Thursday, April 2, 2009

RIP Kill Me Trio.

Kill Me Trio.

There is something particularly fun about a new effort's launch. It seems like only yesterday, it was 1983 or so and a younger Joe Morris was handing a younger me his first home made lp, Wraparound, outside my flea bag Cambridge dump a few blocks south of my current fleabag dump.

Then was like now in some significant ways for those in the early stages of participating in this idiom. The artists tend to get lost in much louder and dimmer shuffles and hustles. The saving grace of now is probably the onset of Mass Media and Major Label die off and, of course, there are no young lonely guy boomer hordes to wave a flag for sophomoric fusion bands.

The trio described below was a debut project for Shayna Dulberger. All the participants are well prepared for the most demanding form of expression one is likely to tackle. There is an interesting design to the sequence of pieces as well with the opener a full ensemble introduction. The middle pieces are Ms Dulberger's composition's with the most extensive one, "Myopia" occupying the center.

There are several group made 'miniatures' that are utterly complete unto themselves. And these miniatures are preceded and followed by pieces embedded with a ringing singing so there is well envisioned contrasts in the discs unfolding. These early efforts, with uncertain budgets and less than optimal resources are also a technical challenge but the outcome is superb and again suggests the demise of the bloated music industry will not impact the ability of people to make something well.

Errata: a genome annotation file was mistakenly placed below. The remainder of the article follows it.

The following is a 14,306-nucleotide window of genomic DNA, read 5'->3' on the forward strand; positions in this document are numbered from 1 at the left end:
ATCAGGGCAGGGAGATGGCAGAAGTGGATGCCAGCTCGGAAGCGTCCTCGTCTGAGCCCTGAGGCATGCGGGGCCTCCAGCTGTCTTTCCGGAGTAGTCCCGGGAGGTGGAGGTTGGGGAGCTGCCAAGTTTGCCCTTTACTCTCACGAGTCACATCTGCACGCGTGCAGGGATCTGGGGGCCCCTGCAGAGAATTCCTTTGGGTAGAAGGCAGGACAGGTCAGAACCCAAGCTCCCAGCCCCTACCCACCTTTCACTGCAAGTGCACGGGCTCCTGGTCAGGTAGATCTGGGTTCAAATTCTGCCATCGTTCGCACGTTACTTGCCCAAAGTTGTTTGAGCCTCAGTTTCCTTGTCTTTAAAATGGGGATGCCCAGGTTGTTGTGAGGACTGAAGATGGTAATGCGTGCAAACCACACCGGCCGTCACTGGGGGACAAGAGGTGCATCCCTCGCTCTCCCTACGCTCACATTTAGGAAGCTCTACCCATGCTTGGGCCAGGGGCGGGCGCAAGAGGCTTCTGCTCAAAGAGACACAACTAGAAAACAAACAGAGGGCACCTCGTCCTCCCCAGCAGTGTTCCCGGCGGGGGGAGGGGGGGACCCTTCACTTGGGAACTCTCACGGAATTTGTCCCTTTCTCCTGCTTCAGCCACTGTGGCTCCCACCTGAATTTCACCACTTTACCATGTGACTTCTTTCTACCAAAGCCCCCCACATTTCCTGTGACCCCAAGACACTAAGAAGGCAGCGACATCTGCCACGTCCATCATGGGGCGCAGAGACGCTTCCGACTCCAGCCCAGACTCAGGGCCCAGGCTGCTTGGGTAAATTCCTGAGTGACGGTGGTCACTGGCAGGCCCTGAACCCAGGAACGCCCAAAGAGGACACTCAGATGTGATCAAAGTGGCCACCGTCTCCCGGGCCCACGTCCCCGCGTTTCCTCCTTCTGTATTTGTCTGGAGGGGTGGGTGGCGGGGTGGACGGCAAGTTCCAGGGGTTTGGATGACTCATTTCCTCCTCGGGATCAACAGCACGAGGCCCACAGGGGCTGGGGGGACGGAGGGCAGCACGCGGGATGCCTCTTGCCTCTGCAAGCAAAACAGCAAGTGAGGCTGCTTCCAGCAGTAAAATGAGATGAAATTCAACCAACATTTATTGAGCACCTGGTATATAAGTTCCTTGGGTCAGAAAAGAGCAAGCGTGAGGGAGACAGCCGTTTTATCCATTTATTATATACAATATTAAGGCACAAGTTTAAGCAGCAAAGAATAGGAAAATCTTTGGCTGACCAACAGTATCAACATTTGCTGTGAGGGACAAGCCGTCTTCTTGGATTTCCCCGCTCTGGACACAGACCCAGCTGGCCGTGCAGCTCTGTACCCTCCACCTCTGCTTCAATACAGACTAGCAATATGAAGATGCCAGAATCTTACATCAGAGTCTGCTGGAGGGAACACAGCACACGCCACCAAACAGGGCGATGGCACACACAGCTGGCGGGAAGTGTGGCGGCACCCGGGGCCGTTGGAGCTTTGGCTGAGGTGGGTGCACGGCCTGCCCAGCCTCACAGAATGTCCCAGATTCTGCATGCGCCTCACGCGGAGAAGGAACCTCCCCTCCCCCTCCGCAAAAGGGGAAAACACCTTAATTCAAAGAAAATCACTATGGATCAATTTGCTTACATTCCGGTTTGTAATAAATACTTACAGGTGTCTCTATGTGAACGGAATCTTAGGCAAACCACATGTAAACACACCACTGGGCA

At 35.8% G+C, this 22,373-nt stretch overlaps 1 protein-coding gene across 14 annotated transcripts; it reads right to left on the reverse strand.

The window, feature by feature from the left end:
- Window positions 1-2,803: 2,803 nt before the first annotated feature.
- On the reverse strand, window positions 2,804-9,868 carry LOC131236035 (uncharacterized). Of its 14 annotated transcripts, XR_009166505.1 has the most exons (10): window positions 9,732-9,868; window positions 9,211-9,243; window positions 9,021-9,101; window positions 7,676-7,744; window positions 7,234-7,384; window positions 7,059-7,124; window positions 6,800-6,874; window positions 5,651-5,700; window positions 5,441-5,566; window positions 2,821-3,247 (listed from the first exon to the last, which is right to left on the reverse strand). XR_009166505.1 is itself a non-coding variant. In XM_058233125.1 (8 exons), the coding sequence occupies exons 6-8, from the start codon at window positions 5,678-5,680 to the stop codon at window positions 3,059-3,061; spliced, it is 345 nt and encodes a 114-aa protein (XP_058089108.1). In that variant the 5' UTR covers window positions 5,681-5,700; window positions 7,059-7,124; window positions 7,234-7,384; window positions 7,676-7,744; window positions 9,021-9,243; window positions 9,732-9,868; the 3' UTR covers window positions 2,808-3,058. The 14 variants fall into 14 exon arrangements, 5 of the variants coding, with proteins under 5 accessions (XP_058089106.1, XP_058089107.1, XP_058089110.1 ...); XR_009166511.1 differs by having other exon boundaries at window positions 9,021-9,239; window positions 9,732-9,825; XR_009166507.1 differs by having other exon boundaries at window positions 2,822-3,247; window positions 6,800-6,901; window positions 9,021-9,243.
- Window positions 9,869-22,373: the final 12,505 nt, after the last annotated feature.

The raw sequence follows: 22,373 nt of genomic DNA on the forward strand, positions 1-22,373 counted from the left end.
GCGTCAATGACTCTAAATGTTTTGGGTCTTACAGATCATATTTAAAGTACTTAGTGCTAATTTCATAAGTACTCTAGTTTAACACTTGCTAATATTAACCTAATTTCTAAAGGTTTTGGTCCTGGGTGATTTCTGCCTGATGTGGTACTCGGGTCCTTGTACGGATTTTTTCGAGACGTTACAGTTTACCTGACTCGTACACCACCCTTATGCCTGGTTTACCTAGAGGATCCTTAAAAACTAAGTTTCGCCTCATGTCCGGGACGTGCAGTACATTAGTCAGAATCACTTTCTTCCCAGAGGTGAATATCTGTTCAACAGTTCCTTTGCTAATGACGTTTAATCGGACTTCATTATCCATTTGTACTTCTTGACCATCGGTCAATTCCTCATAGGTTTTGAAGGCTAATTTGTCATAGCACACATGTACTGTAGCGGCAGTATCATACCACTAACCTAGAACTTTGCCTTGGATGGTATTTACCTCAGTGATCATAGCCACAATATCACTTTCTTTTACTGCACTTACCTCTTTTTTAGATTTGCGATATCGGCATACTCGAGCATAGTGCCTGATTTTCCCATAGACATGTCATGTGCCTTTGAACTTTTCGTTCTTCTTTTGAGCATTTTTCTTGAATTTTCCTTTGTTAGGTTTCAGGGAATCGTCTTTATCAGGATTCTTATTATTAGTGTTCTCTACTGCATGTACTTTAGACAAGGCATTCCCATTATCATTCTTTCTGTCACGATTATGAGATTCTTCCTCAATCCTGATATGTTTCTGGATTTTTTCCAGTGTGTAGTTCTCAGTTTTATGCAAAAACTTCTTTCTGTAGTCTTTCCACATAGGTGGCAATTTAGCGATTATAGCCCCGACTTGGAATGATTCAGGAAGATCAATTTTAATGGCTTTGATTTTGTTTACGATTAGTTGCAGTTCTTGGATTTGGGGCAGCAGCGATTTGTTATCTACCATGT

Darius Jones, Alto Sax, Point Person, is fully equipped with all the capabilities discovered over the past few decades and likes the diamond cutter tone as a gravity center. From the comfort of that home he ranges widely across the sonic terrain with an assured deftness and a delight in covering a dynamic range from a mouse whisper to elephantine rampaging. Alto Sax is no doubt pleased that people continue to to do this as life gets pretty dull in football marching stints, GB and session fatigues or the gnawing sense of abandonment in pawn shops and music stores.

Shayna Dulberger, Bass,the Navigator, rises like Athena from some Zeus head of the idiom's capacity for stirring the imaginative, as with her counterparts, she has absorbed voluminous understandings and shaped them into formidable capabilities. Mr. Upright Bass is probably pretty psyched to make such a new friend when so many of the old ones have gone.

Jason Nazary, Drums, Engine Room, favors the wood but shifts to the metal in alert heartbeats. He is also acutely alert to dynamics and thus does his part to bridge bygone riverboat days before microphones and monitors made a hash of things. Drum Kit gets pretty dizzy from carrying the headbang water at high decibels and finds comfort in another prodigious effort to keep drum machines at bay.

1. Improvisation.

Full tilt start right out of the paddock. Ms Dulberger does a plucked launch with a muscular mid to heavy attack and distant Chambers archetypes. Mr Jones bright glass cutter develops a short figure as fanfare and all rides on a float of rolling pulses and cymbal splash from Mr. Nazary.

2. Improvisation II. When I think About You, I Hate Myself.